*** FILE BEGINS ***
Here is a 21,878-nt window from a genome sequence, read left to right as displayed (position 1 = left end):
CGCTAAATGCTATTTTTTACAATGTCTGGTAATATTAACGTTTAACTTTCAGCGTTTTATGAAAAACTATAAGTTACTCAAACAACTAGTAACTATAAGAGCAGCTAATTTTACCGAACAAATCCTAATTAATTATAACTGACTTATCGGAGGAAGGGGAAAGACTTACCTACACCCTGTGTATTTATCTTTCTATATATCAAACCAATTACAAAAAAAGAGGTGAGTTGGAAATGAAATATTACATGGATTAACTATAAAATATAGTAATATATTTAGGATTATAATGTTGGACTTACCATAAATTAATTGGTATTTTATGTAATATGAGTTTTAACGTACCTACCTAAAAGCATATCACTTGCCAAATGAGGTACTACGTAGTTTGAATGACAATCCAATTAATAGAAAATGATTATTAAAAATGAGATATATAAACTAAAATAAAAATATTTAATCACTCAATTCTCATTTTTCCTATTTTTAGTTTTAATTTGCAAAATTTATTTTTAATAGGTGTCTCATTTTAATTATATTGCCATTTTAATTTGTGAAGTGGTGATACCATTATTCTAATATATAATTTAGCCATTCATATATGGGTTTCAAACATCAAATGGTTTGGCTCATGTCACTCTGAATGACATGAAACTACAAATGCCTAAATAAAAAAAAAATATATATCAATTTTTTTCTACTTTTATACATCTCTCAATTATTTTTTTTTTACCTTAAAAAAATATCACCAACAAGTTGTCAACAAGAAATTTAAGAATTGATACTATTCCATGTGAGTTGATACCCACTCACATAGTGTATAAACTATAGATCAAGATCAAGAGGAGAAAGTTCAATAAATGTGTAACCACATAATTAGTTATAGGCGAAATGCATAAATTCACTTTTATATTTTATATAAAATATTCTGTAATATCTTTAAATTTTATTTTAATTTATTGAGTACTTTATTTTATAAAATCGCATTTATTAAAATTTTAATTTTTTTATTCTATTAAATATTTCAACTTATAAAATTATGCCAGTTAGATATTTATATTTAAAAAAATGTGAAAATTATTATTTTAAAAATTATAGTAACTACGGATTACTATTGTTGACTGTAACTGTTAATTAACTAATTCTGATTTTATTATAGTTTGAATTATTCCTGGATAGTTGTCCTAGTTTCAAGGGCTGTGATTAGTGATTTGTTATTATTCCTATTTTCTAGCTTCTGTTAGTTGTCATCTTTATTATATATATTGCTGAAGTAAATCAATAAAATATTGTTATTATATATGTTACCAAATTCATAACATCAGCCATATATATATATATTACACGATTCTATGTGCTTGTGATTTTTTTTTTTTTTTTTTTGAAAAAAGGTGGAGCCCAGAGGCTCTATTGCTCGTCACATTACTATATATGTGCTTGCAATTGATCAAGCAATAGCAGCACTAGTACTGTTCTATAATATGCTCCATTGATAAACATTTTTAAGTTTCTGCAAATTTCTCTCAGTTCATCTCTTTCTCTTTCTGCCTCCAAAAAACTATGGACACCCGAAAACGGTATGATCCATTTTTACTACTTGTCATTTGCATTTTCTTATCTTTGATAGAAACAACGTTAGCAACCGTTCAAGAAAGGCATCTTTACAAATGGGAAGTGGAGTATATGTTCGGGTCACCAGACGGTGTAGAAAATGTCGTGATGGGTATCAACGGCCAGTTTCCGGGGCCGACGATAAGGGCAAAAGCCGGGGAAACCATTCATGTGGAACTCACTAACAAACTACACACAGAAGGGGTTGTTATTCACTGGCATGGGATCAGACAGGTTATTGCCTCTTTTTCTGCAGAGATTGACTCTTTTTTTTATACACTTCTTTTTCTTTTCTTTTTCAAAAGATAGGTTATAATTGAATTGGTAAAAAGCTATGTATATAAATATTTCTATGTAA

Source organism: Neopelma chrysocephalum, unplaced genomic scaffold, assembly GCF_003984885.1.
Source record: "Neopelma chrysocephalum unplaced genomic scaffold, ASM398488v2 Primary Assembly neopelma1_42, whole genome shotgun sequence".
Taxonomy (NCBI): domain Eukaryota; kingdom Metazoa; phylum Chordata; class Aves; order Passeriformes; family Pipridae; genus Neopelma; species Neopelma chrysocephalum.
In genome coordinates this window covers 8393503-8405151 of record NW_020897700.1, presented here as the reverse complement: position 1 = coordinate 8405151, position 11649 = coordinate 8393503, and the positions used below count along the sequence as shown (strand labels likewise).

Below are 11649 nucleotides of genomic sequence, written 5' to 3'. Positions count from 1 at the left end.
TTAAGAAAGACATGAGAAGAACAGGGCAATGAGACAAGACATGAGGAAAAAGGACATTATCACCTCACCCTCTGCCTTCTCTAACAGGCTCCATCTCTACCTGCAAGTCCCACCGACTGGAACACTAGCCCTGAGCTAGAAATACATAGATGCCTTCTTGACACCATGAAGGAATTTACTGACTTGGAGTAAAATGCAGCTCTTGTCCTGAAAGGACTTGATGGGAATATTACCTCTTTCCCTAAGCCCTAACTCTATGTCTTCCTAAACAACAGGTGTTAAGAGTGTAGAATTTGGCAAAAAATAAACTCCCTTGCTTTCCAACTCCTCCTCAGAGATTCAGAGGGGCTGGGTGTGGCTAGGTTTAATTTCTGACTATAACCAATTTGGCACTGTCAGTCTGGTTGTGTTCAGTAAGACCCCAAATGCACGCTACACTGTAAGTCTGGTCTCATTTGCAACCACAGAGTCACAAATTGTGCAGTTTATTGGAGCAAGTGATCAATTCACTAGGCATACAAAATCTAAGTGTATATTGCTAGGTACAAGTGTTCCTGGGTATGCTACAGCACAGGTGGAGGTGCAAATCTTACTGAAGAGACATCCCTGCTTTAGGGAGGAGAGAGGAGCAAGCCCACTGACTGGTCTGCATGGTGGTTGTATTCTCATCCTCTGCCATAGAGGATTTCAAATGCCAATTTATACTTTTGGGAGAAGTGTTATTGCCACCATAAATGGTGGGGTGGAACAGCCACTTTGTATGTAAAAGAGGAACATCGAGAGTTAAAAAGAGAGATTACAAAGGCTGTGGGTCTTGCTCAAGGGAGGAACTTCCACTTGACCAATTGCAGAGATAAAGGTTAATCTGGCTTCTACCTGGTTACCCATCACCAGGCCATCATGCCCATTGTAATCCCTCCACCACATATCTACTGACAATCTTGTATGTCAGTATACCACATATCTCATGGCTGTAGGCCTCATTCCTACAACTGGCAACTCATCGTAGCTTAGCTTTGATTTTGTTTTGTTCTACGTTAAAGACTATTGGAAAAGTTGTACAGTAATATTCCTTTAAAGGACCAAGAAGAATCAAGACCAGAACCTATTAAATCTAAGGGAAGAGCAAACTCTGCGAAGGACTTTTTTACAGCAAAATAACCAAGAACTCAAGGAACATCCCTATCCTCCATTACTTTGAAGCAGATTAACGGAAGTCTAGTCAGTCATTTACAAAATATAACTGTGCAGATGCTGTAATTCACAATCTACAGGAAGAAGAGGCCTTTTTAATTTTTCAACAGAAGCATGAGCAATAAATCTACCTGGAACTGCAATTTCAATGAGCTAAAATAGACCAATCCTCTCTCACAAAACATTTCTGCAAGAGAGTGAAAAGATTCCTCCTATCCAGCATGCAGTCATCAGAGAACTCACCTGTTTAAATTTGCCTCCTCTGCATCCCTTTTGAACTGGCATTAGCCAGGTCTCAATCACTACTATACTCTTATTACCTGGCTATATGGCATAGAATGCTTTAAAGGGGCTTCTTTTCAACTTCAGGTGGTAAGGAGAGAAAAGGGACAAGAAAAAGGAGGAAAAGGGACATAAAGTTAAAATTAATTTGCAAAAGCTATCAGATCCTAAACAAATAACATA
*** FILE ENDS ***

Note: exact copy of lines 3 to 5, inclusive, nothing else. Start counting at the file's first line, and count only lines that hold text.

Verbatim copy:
Source organism: Neopelma chrysocephalum, unplaced genomic scaffold, assembly GCF_003984885.1.
Source record: "Neopelma chrysocephalum unplaced genomic scaffold, ASM398488v2 Primary Assembly neopelma1_42, whole genome shotgun sequence".
Taxonomy (NCBI): domain Eukaryota; kingdom Metazoa; phylum Chordata; class Aves; order Passeriformes; family Pipridae; genus Neopelma; species Neopelma chrysocephalum.